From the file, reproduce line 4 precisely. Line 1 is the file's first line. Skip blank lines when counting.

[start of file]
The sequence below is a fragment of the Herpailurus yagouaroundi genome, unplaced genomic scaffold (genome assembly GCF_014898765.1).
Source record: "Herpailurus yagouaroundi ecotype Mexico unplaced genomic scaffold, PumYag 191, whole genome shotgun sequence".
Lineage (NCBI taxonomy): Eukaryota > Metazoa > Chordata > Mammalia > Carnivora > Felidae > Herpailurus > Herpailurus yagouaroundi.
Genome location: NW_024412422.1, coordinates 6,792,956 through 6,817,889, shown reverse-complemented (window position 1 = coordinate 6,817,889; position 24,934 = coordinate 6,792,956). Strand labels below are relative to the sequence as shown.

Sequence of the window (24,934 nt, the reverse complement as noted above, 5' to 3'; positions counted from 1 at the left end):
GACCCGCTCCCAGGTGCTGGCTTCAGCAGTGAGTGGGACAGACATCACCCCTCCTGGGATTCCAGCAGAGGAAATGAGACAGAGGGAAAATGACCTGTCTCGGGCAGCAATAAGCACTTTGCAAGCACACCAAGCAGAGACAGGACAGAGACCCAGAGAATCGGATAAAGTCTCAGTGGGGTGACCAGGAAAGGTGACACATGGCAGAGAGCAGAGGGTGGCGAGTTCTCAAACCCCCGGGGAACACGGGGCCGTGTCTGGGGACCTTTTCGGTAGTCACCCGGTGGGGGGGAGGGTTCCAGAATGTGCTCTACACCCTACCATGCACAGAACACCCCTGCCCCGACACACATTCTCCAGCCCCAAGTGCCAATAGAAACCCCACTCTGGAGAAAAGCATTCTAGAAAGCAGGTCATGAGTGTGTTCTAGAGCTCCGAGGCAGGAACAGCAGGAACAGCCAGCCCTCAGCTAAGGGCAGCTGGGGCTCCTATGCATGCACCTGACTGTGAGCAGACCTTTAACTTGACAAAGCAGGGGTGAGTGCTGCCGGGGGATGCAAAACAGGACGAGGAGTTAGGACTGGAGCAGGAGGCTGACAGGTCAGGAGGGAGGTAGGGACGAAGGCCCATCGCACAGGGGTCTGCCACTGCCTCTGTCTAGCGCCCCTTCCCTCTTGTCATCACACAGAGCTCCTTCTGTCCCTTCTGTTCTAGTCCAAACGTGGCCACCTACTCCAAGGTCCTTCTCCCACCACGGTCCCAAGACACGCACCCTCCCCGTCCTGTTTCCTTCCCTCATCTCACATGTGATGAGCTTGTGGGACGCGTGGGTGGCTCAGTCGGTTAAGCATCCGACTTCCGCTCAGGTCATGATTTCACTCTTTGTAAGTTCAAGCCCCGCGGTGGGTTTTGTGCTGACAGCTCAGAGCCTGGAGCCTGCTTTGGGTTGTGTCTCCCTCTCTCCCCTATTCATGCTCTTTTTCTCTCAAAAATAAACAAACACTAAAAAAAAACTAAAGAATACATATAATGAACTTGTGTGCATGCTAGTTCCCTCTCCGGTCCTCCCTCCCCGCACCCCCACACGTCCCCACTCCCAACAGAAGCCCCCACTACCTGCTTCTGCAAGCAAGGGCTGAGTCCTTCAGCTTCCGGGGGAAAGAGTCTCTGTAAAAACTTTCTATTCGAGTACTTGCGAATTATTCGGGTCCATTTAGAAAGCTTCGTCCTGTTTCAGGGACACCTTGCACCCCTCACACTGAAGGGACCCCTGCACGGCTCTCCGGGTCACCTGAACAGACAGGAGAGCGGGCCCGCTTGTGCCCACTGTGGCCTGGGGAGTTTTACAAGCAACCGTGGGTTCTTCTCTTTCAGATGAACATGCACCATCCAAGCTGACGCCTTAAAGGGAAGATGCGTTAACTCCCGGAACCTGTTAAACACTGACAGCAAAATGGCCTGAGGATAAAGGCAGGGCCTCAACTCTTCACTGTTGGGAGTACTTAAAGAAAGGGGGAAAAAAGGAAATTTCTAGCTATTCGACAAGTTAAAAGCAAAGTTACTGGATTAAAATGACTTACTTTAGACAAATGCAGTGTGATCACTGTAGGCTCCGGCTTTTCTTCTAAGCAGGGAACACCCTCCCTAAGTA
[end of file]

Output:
Genome location: NW_024412422.1, coordinates 6,792,956 through 6,817,889, shown reverse-complemented (window position 1 = coordinate 6,817,889; position 24,934 = coordinate 6,792,956). Strand labels below are relative to the sequence as shown.